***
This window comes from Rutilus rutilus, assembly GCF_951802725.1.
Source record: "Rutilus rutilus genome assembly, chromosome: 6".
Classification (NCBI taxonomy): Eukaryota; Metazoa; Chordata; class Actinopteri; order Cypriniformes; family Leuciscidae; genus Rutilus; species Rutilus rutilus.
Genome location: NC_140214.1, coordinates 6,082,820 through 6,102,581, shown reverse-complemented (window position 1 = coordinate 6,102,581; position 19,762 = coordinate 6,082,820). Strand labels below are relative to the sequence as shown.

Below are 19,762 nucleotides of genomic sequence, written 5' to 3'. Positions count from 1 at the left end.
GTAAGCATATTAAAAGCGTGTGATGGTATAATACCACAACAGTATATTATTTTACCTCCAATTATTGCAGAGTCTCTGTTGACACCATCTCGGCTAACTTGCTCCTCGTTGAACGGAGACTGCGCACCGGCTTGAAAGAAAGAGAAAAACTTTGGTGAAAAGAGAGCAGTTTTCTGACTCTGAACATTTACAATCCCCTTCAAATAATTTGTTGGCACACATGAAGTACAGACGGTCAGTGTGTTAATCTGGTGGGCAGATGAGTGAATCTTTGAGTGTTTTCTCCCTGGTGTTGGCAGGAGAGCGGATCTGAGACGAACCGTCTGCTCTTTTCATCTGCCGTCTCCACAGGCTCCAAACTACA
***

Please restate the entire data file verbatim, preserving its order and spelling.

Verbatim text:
This window comes from Rutilus rutilus, assembly GCF_951802725.1.
Source record: "Rutilus rutilus genome assembly, chromosome: 6".
Classification (NCBI taxonomy): Eukaryota; Metazoa; Chordata; class Actinopteri; order Cypriniformes; family Leuciscidae; genus Rutilus; species Rutilus rutilus.
Genome location: NC_140214.1, coordinates 6,082,820 through 6,102,581, shown reverse-complemented (window position 1 = coordinate 6,102,581; position 19,762 = coordinate 6,082,820). Strand labels below are relative to the sequence as shown.

Below are 19,762 nucleotides of genomic sequence, written 5' to 3'. Positions count from 1 at the left end.
GTAAGCATATTAAAAGCGTGTGATGGTATAATACCACAACAGTATATTATTTTACCTCCAATTATTGCAGAGTCTCTGTTGACACCATCTCGGCTAACTTGCTCCTCGTTGAACGGAGACTGCGCACCGGCTTGAAAGAAAGAGAAAAACTTTGGTGAAAAGAGAGCAGTTTTCTGACTCTGAACATTTACAATCCCCTTCAAATAATTTGTTGGCACACATGAAGTACAGACGGTCAGTGTGTTAATCTGGTGGGCAGATGAGTGAATCTTTGAGTGTTTTCTCCCTGGTGTTGGCAGGAGAGCGGATCTGAGACGAACCGTCTGCTCTTTTCATCTGCCGTCTCCACAGGCTCCAAACTACA